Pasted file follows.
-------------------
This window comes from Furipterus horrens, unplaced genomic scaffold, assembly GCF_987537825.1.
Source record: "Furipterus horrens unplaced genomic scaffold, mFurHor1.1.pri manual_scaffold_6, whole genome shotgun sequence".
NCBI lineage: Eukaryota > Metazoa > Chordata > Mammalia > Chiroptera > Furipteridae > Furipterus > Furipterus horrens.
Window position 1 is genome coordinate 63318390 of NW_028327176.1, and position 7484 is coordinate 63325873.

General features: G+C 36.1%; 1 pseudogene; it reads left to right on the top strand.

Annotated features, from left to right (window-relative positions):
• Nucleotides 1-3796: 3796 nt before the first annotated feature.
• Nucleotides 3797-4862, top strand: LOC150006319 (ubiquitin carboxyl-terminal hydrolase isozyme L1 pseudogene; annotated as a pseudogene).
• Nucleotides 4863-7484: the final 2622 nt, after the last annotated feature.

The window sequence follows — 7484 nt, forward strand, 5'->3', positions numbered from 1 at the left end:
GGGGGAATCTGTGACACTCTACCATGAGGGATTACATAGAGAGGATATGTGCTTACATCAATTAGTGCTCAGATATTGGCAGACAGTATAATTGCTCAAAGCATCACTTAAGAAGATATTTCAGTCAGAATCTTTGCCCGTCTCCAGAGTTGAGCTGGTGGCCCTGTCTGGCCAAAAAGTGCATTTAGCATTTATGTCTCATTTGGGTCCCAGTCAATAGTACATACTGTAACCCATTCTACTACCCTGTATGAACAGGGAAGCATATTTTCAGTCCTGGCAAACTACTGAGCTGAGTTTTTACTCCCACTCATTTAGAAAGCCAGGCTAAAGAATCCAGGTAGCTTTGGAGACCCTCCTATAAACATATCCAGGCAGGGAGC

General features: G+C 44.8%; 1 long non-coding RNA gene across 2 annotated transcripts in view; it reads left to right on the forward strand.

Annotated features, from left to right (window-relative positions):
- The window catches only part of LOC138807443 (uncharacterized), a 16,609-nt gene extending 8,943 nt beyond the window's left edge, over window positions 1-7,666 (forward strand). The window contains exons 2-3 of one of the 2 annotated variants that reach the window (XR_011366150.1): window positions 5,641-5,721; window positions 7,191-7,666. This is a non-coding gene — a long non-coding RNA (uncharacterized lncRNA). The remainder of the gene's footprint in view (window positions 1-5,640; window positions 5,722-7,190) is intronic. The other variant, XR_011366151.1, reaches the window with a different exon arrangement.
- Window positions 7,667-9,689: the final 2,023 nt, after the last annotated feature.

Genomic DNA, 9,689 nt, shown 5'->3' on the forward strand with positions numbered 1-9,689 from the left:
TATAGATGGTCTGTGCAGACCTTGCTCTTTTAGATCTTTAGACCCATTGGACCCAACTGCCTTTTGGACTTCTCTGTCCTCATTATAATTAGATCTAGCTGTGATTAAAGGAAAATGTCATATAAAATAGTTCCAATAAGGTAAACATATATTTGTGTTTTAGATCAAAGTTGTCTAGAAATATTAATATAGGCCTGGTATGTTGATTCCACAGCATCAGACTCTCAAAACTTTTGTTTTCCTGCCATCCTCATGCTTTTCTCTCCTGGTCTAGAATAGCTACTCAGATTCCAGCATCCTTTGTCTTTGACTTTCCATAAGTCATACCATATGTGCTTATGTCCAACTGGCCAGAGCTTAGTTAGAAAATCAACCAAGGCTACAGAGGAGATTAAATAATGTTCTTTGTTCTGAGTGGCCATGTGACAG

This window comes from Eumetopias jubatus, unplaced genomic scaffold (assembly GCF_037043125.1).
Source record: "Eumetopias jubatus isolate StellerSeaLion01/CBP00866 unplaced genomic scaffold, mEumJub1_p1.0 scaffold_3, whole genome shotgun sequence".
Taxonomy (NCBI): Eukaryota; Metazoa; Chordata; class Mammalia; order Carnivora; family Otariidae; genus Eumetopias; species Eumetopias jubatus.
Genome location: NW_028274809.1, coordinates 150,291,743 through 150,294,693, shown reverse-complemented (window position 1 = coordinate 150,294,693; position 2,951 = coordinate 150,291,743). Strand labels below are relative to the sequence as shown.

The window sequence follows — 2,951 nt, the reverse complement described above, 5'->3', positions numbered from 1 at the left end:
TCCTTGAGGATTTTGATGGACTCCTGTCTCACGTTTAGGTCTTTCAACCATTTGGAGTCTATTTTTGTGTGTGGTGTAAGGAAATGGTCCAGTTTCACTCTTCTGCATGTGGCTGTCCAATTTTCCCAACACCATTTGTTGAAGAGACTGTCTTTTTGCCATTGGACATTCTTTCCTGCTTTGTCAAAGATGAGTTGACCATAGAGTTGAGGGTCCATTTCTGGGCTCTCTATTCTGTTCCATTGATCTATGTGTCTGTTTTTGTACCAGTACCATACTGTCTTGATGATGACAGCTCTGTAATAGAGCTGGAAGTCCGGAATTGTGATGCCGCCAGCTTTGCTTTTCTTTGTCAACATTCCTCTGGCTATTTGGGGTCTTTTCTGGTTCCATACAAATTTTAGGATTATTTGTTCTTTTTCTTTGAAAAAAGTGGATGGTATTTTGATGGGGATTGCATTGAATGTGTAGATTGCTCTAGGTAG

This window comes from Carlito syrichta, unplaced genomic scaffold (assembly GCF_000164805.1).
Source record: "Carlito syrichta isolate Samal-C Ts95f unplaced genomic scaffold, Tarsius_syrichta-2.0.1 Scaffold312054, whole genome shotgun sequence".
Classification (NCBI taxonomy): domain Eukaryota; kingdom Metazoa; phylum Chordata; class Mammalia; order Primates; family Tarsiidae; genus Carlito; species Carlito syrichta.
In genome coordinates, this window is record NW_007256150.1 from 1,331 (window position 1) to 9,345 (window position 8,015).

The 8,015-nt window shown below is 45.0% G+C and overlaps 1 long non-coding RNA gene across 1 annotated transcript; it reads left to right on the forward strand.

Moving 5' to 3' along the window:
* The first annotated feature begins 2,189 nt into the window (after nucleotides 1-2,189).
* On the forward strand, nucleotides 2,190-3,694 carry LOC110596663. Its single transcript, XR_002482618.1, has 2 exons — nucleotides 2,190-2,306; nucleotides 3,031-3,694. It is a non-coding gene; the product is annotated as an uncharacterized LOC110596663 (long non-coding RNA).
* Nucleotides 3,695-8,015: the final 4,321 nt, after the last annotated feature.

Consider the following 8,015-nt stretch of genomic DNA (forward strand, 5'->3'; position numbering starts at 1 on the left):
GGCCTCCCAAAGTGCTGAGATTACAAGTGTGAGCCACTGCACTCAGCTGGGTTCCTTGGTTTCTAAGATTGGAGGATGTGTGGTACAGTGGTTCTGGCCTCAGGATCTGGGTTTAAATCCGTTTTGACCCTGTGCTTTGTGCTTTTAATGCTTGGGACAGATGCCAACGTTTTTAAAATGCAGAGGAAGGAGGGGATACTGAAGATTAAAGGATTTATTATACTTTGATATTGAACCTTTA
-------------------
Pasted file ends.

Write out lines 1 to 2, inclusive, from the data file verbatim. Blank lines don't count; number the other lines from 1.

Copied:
This window comes from Furipterus horrens, unplaced genomic scaffold, assembly GCF_987537825.1.
Source record: "Furipterus horrens unplaced genomic scaffold, mFurHor1.1.pri manual_scaffold_6, whole genome shotgun sequence".